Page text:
# Thread: Normal Distribution, Std. Dev., & Probability

1. ## Normal Distribution, Std. Dev., & Probability

Suppose that a doorway being constructed is to be used by a class of people whose heights are normally distributed with a mean of 70 inches and a standard deviation of 3 inches.

A) How high should the doorway be, without causing more than 25% of the people to bump their heads?

B) If the height of the door is fixed at 76 inches, how many persons out of 5000 are expected to bump their heads?

2. Originally Posted by ccdelia7
Suppose that a doorway being constructed is to be used by a class of people whose heights are normally distributed with a mean of 70 inches and a standard deviation of 3 inches.

A) How high should the doorway be, without causing more than 25% of the people to bump their heads?

B) If the height of the door is fixed at 76 inches, how many persons out of 5000 are expected to bump their heads?
A) Use the inverse normal idea to get the value of a such that Pr(X > a) = 0.25. This will give the minimum height of the door.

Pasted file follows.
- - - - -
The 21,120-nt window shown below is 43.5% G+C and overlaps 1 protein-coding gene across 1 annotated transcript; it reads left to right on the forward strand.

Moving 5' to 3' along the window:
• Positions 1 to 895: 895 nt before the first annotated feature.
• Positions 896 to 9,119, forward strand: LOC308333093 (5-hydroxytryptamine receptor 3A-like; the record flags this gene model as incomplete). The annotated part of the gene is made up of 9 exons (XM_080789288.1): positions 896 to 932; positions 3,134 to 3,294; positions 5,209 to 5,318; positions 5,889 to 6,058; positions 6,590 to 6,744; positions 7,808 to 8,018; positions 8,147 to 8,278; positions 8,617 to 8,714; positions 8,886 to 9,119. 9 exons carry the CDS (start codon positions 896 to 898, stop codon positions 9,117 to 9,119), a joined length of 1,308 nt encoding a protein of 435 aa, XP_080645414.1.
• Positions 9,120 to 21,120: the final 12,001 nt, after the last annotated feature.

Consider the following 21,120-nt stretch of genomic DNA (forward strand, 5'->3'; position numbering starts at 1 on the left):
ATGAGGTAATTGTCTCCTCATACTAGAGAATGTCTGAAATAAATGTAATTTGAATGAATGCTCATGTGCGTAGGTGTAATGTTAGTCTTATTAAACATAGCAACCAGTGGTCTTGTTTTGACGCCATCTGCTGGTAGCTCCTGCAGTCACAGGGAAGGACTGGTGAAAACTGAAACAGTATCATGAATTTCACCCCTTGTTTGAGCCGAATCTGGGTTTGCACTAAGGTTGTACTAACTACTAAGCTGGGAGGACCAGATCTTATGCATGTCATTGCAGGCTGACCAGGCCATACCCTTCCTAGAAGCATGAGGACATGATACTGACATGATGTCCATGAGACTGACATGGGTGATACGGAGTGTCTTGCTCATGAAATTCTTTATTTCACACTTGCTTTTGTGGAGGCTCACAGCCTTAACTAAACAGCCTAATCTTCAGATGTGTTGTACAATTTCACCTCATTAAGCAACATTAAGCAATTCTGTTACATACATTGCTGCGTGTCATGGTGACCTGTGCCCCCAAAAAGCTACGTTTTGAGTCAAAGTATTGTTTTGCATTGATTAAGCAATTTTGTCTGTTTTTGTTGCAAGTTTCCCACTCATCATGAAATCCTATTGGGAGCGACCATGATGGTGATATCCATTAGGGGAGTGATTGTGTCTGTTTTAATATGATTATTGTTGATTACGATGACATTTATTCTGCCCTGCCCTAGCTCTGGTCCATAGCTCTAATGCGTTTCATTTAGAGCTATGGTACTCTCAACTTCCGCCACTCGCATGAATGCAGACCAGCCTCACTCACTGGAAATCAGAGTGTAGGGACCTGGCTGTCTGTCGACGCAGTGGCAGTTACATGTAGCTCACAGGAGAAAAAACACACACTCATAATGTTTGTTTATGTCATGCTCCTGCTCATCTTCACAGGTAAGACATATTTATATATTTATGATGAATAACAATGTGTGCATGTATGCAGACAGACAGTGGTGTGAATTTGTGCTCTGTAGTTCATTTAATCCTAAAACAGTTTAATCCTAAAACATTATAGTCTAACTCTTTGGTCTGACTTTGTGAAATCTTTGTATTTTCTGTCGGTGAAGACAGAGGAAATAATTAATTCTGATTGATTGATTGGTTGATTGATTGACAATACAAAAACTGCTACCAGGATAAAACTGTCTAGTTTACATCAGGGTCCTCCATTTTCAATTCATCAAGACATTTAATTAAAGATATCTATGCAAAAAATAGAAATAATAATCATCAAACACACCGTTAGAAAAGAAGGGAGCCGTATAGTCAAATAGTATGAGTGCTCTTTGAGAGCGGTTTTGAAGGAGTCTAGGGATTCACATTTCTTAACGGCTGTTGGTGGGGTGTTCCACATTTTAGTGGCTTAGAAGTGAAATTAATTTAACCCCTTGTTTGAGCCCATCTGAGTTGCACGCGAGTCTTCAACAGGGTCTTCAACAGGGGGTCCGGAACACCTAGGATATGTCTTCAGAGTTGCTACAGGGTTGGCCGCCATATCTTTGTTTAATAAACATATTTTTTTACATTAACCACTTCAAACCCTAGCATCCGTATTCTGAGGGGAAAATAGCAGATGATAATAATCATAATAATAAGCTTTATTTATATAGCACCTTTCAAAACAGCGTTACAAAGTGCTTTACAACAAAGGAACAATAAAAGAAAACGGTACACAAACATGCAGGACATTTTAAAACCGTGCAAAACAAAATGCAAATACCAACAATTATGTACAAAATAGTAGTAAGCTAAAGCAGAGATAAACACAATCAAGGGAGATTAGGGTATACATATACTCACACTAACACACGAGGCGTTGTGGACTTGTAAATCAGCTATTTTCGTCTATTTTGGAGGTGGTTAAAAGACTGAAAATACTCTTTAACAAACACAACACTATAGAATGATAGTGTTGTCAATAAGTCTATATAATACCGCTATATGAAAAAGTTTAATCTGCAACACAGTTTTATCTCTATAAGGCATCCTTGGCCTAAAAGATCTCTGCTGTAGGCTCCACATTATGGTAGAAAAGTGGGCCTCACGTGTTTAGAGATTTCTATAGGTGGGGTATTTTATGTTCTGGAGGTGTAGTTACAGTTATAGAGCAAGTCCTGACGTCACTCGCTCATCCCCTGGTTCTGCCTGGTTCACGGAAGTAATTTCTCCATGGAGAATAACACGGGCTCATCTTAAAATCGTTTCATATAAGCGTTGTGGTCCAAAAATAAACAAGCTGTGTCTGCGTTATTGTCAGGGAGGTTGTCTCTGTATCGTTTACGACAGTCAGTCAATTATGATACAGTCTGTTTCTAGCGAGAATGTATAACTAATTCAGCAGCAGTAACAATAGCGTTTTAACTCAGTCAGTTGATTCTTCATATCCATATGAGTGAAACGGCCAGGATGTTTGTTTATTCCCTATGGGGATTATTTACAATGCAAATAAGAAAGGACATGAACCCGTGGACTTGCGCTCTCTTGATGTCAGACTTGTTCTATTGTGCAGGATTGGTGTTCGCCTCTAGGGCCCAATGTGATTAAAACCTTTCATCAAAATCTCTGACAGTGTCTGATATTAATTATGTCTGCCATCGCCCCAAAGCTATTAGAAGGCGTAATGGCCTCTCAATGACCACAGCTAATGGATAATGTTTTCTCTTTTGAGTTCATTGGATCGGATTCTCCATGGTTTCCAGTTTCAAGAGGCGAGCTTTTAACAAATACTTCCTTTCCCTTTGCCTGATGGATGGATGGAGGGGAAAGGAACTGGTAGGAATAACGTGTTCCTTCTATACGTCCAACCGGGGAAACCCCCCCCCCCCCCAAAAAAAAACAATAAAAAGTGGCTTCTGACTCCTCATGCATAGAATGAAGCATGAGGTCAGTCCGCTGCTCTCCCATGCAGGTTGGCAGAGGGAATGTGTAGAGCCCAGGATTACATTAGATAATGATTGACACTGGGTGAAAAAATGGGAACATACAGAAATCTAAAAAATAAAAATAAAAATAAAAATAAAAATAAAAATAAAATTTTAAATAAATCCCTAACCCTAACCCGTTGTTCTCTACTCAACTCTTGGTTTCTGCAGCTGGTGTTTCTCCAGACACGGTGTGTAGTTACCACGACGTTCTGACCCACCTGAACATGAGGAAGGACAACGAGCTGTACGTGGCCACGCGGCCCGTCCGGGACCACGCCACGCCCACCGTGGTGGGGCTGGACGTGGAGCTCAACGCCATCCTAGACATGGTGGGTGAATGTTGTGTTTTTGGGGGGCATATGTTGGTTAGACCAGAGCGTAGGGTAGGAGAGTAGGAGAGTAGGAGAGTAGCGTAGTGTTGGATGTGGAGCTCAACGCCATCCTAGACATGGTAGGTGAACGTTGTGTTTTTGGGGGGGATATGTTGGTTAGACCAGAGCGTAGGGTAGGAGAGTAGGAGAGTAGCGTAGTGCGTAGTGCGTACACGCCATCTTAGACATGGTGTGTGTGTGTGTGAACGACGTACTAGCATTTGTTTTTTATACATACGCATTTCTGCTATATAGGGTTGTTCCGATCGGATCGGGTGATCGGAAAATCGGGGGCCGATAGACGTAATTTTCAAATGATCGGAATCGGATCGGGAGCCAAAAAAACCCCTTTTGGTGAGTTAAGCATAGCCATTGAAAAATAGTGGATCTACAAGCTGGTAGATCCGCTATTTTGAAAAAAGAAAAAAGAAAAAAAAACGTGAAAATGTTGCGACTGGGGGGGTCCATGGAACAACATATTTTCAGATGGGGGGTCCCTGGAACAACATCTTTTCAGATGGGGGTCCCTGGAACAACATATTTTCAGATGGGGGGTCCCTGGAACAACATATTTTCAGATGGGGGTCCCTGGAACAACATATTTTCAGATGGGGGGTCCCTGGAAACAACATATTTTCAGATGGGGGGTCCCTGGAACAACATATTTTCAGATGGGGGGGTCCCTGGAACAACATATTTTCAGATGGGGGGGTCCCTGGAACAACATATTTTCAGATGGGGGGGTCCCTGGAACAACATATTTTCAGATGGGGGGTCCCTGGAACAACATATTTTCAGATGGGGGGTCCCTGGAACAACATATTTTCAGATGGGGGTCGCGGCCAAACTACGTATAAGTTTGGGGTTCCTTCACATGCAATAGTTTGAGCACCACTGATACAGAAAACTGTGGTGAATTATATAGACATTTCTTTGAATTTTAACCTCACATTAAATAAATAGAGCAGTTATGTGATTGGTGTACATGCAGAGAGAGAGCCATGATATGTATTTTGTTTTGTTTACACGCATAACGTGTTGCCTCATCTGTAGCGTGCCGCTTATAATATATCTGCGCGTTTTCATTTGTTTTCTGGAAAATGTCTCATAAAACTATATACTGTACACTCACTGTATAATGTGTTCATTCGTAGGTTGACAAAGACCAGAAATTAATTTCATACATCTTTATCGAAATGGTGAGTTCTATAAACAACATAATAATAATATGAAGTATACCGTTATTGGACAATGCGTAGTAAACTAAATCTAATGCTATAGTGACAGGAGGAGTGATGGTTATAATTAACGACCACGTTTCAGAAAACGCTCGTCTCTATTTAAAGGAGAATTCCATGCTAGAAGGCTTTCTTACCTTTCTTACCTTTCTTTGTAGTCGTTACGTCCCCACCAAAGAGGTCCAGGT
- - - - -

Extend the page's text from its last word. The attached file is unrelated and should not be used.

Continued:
B) Find p = Pr(X > 76). Multiply this number by 5000.

The reason for this is that if Y is the random variable number of people who bump their head, then Y ~ Binomial(n = 5000, p). And you know E(Y) = np ......

3. ## sorry

I'm sorry, but I simply have no idea where to start here! I have never taken a prob and stat course, and barely know what any of these terms mean! If you could go into more detail, that would be great!

4. Originally Posted by ccdelia7
I'm sorry, but I simply have no idea where to start here! I have never taken a prob and stat course, and barely know what any of these terms mean! If you could go into more detail, that would be great!
I've shown you exactly what you need to calculate. They are routine calculations. I have no idea how you've been taught to do them (tables, technology such as TI-84, software etc) so there's not a lot more I can say except that your textbook or class notes will have examples of how to do these sorts of calculations.